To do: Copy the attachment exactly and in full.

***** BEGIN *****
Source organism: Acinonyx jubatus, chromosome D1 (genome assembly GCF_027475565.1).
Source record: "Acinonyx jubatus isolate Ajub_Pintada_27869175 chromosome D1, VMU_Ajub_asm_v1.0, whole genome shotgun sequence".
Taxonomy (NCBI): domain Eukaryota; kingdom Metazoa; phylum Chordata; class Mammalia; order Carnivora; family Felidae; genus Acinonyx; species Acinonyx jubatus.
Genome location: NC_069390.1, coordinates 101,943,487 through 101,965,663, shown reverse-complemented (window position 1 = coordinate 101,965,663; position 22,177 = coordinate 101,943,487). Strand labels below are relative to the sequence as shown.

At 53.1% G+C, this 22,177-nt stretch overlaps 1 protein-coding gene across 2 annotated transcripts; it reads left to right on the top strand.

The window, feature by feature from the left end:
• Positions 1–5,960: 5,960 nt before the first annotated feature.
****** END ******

Source organism: Acinonyx jubatus, chromosome D1 (genome assembly GCF_027475565.1).
Source record: "Acinonyx jubatus isolate Ajub_Pintada_27869175 chromosome D1, VMU_Ajub_asm_v1.0, whole genome shotgun sequence".
Taxonomy (NCBI): domain Eukaryota; kingdom Metazoa; phylum Chordata; class Mammalia; order Carnivora; family Felidae; genus Acinonyx; species Acinonyx jubatus.
Genome location: NC_069390.1, coordinates 101,943,487 through 101,965,663, shown reverse-complemented (window position 1 = coordinate 101,965,663; position 22,177 = coordinate 101,943,487). Strand labels below are relative to the sequence as shown.

At 53.1% G+C, this 22,177-nt stretch overlaps 1 protein-coding gene across 2 annotated transcripts; it reads left to right on the top strand.

The window, feature by feature from the left end:
• Positions 1–5,960: 5,960 nt before the first annotated feature.